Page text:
Loughgall (@1.57) vs H & W Welders (@4.1)
05-10-2019

Our Prediction:

Loughgall will win

Loughgall – H & W Welders Match Prediction | 05-10-2019 10:00

It took place on the night of 5/6 May 1976 near Cornamucklagh, a townland just inside the Cooley Peninsula in the north of County Louth in the Republic of Ireland, when the Irish Army and Garda Sochna arrested eight British Special Air Service soldiers who had illegally crossed the Irish border. The Flagstaff Hill incident was an international incident between the Republic of Ireland and the United Kingdom.

O'Donnell had been released without charges for possession of weapons on two different occasions in the past.[39] Whereas the previous ambushes of IRA men had been well planned by Special Forces, the Clonoe killings owed much to a series of mistakes by the IRA men in question. Two IRA men escaped from the scene, but the four named above were killed. Another four IRA members were killed in an ambush in February 1992. A support vehicle further compromised the getaway by flashing its emergency lights. The IRA men were intercepted by the SAS as they were trying to dump the lorry and escape in cars in the car park of Clonoe Roman Catholic church, whose roof was set on fire by Army flares. After the shooting they drove past the house of Tony Doris, the IRA man killed the previous year, where they fired more shots in the air and were heard to shout, "Up the 'RA, that's for Tony Doris". They had mounted a heavy DShK machine gun on the back of a stolen lorry, driven right to the RUC/British Army station and opened fire with tracer ammunition at the fortified base at point-blank range, when the long-range of the weapon would enable them to fire from a safe distance. No efforts were made to conceal the firing position or the machine gun. The four, Peter Clancy, Kevin Barry O'Donnell, Sean O'Farrell and Patrick Vincent, were killed at Clonoe after an attack on the RUC station in Coalisland. The six attackers gathered on the same spot, instead of vanishing separately.

At about the same time, the unit's commander James Lynagh was spotted in the town, suggesting the van might be used in the attack.[16] The digger (a backhoe loader) was taken from a farm at Lislasly Road, about two miles west of Loughgall. At the same time, another team would arrive in a van and open fire on the base,[3] with the aim of killing the three RUC officers as they came off duty.[18] Both teams would then leave the area in the van.[3] To avoid security checkpoints, the bomb was ferried by boat across Lough Neagh, from Ardboe to Maghery.[19] The van and digger that would be used were hijacked in the hours leading up to the attack.[3] The van, a blue Toyota HiAce, was stolen by masked men from a business in Dungannon. Two IRA members stayed at the farm to stop the owners raising the alarm. One team was to drive a digger with a bomb in its bucket through the base's perimeter fence and light the fuse. The IRA's attack involved two teams. Declan Arthurs drove the digger, while two others drove ahead of him in a scout car.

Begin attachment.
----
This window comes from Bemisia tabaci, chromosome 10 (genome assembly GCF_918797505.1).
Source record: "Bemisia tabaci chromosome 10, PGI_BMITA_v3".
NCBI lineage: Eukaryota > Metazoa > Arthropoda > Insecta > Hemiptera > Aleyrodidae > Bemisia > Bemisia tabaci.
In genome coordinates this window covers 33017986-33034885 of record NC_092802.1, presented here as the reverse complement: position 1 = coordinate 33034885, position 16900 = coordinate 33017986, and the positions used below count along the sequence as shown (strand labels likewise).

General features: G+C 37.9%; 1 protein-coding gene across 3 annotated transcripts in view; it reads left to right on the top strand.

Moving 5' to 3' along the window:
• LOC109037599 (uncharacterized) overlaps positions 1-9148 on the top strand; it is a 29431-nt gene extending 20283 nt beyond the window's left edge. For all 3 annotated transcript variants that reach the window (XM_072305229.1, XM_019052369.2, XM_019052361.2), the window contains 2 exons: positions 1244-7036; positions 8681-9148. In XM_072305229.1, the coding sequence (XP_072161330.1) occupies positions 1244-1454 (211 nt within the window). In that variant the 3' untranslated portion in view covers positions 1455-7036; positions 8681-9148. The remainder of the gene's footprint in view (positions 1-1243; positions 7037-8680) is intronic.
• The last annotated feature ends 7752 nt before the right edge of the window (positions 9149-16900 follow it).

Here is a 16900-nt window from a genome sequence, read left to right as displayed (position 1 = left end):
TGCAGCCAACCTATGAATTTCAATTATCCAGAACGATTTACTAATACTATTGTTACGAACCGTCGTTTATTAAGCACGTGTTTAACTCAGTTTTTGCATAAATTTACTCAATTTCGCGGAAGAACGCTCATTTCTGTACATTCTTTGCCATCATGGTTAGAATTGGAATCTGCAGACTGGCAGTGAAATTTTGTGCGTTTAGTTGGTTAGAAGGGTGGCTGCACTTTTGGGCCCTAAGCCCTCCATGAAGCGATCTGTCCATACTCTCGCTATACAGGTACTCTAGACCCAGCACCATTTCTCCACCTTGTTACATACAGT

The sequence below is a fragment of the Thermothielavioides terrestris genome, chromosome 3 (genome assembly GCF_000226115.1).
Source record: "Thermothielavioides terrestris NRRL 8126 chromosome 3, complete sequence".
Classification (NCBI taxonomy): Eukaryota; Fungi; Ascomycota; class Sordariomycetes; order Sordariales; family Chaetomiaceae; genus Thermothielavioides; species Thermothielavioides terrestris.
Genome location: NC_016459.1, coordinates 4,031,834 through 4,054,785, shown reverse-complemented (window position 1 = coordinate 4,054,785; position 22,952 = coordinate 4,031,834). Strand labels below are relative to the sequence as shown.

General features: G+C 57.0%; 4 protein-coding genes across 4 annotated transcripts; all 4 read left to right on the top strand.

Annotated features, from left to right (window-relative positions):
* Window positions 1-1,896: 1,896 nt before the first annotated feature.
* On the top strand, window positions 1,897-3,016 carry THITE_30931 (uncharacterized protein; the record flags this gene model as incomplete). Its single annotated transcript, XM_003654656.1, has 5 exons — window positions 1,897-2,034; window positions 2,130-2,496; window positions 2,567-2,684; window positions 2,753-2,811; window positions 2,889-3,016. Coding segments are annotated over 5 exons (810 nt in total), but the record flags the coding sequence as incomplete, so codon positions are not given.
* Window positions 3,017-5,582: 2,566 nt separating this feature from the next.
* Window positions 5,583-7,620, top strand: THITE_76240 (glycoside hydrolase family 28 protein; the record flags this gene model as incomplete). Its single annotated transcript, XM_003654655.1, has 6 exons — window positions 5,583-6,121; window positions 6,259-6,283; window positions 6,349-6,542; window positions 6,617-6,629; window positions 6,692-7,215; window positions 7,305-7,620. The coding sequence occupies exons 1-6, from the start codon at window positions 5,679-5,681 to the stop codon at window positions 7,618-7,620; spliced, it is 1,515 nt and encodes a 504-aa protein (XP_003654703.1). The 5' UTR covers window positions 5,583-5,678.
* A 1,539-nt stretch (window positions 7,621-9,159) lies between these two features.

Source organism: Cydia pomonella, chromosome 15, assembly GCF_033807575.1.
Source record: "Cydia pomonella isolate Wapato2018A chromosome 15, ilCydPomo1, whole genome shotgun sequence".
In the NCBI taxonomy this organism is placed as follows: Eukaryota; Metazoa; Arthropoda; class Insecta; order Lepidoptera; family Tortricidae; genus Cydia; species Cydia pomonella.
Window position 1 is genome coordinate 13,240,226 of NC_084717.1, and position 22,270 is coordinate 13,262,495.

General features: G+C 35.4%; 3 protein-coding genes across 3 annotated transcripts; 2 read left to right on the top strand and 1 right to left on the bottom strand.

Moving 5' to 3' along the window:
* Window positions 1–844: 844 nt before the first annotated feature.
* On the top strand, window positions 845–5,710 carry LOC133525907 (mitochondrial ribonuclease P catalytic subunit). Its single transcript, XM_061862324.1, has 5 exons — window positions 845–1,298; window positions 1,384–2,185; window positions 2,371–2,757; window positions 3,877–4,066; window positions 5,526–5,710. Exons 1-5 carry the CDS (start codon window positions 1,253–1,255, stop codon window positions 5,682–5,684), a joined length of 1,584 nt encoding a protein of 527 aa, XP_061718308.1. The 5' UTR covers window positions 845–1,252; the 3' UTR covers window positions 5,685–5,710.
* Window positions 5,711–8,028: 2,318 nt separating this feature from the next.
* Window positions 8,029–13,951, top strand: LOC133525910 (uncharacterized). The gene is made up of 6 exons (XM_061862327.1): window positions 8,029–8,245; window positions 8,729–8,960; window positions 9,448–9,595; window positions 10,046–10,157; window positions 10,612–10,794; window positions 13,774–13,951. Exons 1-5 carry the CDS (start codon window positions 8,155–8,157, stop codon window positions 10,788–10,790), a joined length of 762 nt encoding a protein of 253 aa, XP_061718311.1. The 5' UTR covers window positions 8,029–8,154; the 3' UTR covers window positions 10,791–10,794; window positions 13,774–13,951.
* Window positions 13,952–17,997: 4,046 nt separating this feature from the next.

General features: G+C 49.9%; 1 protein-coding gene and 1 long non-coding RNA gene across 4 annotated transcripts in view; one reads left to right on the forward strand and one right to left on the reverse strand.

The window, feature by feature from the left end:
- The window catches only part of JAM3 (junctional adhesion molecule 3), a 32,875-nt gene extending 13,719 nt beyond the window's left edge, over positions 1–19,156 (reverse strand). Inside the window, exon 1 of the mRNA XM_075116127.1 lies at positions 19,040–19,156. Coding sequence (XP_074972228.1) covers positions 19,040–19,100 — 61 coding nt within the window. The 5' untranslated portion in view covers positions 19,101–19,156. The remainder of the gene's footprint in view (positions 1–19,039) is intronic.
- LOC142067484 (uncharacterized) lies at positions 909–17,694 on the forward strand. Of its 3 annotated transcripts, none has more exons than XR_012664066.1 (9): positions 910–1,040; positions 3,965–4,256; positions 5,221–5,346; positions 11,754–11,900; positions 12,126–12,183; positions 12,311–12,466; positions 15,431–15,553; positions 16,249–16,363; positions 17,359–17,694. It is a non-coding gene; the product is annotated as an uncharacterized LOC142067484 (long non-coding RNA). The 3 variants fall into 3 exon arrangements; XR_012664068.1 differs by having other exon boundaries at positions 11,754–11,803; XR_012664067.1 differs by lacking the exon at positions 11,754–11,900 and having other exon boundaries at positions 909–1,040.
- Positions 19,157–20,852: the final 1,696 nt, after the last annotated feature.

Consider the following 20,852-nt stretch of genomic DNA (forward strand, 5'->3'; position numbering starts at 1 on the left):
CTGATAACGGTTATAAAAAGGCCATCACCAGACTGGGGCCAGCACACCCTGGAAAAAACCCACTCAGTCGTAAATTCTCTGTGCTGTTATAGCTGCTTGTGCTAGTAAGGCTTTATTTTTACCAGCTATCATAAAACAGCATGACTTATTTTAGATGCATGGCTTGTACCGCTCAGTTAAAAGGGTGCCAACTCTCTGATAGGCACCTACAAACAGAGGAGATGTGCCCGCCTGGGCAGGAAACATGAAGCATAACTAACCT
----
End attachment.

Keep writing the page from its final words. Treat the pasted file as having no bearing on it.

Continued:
A Garda Sochna officer stated that the bridge was at least half in the Republic, and the British Army officer on the scene disputed this. The Irish Army then deployed a unit of soldiers and its commander, armed with a submachine gun, demanded that the British Army surrender their explosives. A British patrol was laying explosive charges to destroy the bridge, as part of an effort to destroy bridges and roads being used by the Provisional IRA to import arms and supplies from the Republic of Ireland into Northern Ireland. On 28 October 1971, a confrontation took place between British and Irish troops at a cross-border bridge between the Republic and Northern Ireland, at the village of Munnelly, between counties Fermanagh and Monaghan.

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The security forces recovered eight IRA firearms from the scene: three H&K G3 rifles, one FN FAL rifle, two FN FNC rifles, a Franchi SPAS-12T shotgun and a Ruger Security-Six revolver.